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Media Analyses





The New York Times' Embattled Integrity


On July 21, The New York Times ran an editorial entitled, "Israel's Embattled Democracy," about the Kadima party leaving Israel's coalition government. From this, editors extrapolate that:

  • "secular Israelis are increasingly resentful"
  • Israeli Arabs "feel like second class citizens"
  • "many Israelis have a cultural mistrust of the democratic values on which the state was founded"
While editorial boards are free to express their opinions, no matter how foolish they may be, this particular piece is yet more evidence of The Times' obsession with criticizing Israel.
 
From July 1 thru July 24, the grey lady ran 83 editorials. Of those 83, only 10 dealt with non-domestic issues and two of those -- that's 20% -- were critical of Israel.
 
Editors believe that Israel's commitment to "liberal values and human rights" is "in danger of being lost." Indeed the title states that Israel's very democracy is "embattled."
 
Consider. At this very moment, the Syrian regime is murdering its own citizens. Lebanon is run by a terrorist group, Hezbollah. Jordan is an absolute monarchy that recently revoked the citizenship of thousands of residents of Palestinian descent. Egypt's military rulers annulled the parliament and the alternative to this junta is the Islamist Muslim Brotherhood. Gaza is run by Hamas, a terrorist group that hasn't had elections in years and probably never will again and the West Bank is run by a corrupt kleptocracy that is also way overdue for elections. These governments are truly embattled and their citizens suffer.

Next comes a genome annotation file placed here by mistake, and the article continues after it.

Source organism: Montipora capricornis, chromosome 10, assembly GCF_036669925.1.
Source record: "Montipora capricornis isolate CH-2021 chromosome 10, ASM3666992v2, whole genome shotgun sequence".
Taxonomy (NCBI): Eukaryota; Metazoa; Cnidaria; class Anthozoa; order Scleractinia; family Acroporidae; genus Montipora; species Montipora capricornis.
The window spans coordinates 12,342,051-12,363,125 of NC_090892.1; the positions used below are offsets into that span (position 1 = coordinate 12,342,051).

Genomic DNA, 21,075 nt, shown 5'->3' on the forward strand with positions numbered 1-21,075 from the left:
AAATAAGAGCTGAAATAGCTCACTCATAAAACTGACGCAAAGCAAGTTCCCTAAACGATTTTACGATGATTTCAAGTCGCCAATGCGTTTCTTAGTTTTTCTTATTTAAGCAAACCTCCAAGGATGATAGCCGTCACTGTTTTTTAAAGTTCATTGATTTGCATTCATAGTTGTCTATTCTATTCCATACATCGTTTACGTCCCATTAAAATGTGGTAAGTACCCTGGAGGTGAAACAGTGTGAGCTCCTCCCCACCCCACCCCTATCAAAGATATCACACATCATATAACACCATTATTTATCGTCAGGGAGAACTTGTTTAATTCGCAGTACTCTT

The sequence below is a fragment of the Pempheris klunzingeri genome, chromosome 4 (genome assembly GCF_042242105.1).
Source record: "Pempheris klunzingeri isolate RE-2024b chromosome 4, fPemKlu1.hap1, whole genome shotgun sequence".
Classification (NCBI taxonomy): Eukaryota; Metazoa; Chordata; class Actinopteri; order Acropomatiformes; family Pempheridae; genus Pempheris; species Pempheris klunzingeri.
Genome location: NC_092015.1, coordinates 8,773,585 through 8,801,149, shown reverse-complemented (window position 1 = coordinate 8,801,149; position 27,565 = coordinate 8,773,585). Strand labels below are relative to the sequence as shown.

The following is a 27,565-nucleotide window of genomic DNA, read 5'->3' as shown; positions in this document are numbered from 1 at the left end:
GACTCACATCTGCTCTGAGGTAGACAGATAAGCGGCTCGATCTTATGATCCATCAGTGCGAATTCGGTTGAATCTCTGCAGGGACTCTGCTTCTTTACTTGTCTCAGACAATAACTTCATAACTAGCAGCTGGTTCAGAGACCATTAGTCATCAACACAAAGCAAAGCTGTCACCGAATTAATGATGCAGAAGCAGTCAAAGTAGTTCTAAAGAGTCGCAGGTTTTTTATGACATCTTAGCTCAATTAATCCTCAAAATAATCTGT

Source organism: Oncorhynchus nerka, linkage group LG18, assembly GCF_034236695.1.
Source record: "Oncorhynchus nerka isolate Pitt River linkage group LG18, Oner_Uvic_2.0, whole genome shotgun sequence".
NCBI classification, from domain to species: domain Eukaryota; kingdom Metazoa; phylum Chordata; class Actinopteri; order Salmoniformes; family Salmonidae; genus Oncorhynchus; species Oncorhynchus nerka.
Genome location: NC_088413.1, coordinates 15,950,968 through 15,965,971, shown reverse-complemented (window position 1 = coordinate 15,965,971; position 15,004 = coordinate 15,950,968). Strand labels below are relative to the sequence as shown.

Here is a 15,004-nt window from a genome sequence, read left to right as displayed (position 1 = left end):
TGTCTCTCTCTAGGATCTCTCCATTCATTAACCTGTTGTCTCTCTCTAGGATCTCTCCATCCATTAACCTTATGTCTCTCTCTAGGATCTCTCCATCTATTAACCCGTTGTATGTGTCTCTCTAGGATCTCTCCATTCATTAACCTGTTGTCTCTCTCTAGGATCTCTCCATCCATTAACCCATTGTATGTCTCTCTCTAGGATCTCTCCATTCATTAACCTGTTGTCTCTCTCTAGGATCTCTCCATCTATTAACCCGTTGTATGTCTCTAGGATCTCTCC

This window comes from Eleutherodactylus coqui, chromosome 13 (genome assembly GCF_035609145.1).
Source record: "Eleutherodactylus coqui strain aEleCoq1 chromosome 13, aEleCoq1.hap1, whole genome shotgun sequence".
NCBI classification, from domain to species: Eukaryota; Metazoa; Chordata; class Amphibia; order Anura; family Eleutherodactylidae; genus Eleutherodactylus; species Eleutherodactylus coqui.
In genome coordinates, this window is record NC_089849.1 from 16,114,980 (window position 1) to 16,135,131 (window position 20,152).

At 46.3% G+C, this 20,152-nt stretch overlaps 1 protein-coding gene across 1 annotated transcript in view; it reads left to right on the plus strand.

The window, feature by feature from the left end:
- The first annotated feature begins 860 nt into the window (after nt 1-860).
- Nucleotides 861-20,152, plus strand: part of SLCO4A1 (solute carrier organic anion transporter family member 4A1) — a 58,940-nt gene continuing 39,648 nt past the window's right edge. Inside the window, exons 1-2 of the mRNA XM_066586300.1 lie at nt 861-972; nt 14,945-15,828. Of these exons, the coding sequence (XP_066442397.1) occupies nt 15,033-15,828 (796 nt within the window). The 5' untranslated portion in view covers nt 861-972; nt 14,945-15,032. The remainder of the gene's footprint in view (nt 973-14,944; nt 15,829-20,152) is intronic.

Yet Israel's internal political machinations merit the lion's share of The New York Times' editorial page attention? To be fair, Syria -- where nearly 20,000 people have been slaughtered, two dozen or more torture centers reportedly dot the country and weapons of mass destruction may be used -- was the subject of an editorial during this time period, one.
 
One event that did not merit mention by the editors at all, however, was the massacre of Israeli tourists by a suicide bomber in Burgas, Bulgaria.
 
Israeli diplomats, tourists and expats have been targeted by terrorists around the world, yet instead of editorializing about a resilient little country that faces unmatched challenges, The Times heaps scorn on Israel.
 
Iran, believed to be behind most if not all this terrorist activity, is developing a nuclear program which has earned American and international sanction and the concern of the International Atomic Energy Agency. Yet, not one editorial in this time period addressed Iran.
 
This obsessive hectoring and criticism of Israel contradicts any rational view about what should warrant public concern and attention.
 
Restriction of Rights
 
In their July 21 editorial, New York Times editors write of Israel, "In the past two years, activists say, more than 25 bills have been proposed or passed by the Parliament to limit freedom of speech and of the press; penalize, defund or investigate nongovernmental groups; restrict judicial independence; and trample minority rights."
 
Perhaps Times editors don't realize that nearly anything can be proposed in a parliamentary democracy, a system quite different from ours. Their litany of vague accusations that lumps bills "proposed or passed" together includes no specifics. It echoes in part the assertions in a May 23 Op-Ed that included an unsubstantiated and counter-factual claim that Israel has "over 35 laws" that "discriminate against Palestinians who are Israeli citizens." 
 
After CAMERA challenged the paper to substantiate the sweeping statement, a senior editor insisted The Times stands by the allegation because it is a reflection of the author's personal opinion.
 
One law which was passed, and to which The Times presumably refers, is the 2011 law requiring all NGOs -- across the political spectrum -- to disclose their foreign funding sources. This law is not, in fact,much of a constraint on NGOs and is based on an American law. According to a diplomatic cable regarding an earlier, stricter version of the law from the American embassy in Israel to the Secretary of State's office, as leaked by Wikileaks:

4. (C) NGO Monitor President Gerald Steinberg, a conservative professor of political science at Bar Ilan University who initiated the push for this legislation during a December Knesset conference that was boycotted by most NGOs, told PolOff on February 24 that the legislation aimed to replicate the U.S. Foreign Agent Registration Act (FARA)

[...]